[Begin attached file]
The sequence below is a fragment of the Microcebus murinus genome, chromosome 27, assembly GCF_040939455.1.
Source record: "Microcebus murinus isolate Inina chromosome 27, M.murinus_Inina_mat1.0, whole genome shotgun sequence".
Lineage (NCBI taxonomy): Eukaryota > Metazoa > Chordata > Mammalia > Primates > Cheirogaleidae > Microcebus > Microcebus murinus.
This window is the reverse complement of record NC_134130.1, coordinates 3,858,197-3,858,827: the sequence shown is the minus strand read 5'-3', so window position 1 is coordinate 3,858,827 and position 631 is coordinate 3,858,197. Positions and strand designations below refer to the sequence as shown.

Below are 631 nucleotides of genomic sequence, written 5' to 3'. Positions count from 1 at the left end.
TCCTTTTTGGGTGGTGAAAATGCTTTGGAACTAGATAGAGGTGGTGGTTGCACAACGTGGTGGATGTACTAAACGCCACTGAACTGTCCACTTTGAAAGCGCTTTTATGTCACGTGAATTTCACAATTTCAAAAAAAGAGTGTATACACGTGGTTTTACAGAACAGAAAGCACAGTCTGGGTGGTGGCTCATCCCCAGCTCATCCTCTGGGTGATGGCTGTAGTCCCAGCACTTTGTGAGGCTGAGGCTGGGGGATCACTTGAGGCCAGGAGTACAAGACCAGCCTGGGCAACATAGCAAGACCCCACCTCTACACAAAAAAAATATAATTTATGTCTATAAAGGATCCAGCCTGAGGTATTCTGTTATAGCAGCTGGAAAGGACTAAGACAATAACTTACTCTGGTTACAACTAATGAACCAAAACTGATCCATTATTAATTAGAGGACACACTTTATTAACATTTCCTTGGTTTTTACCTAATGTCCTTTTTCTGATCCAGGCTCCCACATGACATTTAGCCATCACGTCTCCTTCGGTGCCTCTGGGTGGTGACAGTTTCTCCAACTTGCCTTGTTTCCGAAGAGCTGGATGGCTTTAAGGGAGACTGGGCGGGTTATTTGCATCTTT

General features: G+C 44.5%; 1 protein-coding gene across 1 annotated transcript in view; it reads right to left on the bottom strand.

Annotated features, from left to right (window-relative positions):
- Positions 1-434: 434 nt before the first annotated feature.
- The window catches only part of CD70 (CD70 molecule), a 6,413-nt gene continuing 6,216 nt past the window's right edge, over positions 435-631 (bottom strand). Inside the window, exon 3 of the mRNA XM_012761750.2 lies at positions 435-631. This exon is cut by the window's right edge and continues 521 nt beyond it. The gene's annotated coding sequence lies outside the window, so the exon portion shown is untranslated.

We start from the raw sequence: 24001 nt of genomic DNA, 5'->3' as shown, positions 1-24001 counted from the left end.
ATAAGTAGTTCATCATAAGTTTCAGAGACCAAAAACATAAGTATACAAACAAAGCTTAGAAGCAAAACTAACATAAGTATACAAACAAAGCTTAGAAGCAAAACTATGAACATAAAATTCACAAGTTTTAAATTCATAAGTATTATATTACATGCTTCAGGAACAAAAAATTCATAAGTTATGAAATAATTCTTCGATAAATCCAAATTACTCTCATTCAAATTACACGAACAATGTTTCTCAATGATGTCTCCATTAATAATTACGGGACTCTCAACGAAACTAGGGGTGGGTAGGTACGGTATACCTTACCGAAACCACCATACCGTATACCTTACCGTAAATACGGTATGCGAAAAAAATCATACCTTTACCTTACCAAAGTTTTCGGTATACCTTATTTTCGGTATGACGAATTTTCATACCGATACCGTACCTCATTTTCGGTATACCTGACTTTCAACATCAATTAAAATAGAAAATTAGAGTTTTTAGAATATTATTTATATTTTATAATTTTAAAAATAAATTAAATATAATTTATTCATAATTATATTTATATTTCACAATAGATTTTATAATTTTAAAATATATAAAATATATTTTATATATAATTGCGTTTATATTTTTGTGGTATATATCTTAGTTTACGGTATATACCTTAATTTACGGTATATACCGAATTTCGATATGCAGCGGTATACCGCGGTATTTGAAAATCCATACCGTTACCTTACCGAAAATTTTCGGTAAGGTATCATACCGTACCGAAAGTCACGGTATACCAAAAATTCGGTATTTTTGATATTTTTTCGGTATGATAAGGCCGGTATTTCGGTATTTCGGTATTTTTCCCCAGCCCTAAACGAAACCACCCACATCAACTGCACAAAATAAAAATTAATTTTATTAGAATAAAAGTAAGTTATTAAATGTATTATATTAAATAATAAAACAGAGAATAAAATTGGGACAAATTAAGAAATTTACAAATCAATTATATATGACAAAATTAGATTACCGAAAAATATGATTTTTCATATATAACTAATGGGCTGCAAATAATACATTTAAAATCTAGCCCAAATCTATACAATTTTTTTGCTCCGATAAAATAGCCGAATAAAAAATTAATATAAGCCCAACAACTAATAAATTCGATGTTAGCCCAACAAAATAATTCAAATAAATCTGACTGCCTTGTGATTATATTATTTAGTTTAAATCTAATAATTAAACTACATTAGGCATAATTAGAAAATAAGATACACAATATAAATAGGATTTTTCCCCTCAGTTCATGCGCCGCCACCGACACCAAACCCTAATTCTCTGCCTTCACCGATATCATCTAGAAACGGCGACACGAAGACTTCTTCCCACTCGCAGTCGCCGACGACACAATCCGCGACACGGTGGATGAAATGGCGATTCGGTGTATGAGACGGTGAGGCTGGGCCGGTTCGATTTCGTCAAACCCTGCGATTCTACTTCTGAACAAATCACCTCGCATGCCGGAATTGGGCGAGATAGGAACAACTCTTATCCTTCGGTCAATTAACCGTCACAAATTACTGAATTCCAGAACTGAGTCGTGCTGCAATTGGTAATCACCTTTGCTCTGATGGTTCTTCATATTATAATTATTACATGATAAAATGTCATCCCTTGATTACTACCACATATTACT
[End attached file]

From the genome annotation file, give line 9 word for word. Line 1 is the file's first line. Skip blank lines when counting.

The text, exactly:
- Positions 1-434: 434 nt before the first annotated feature.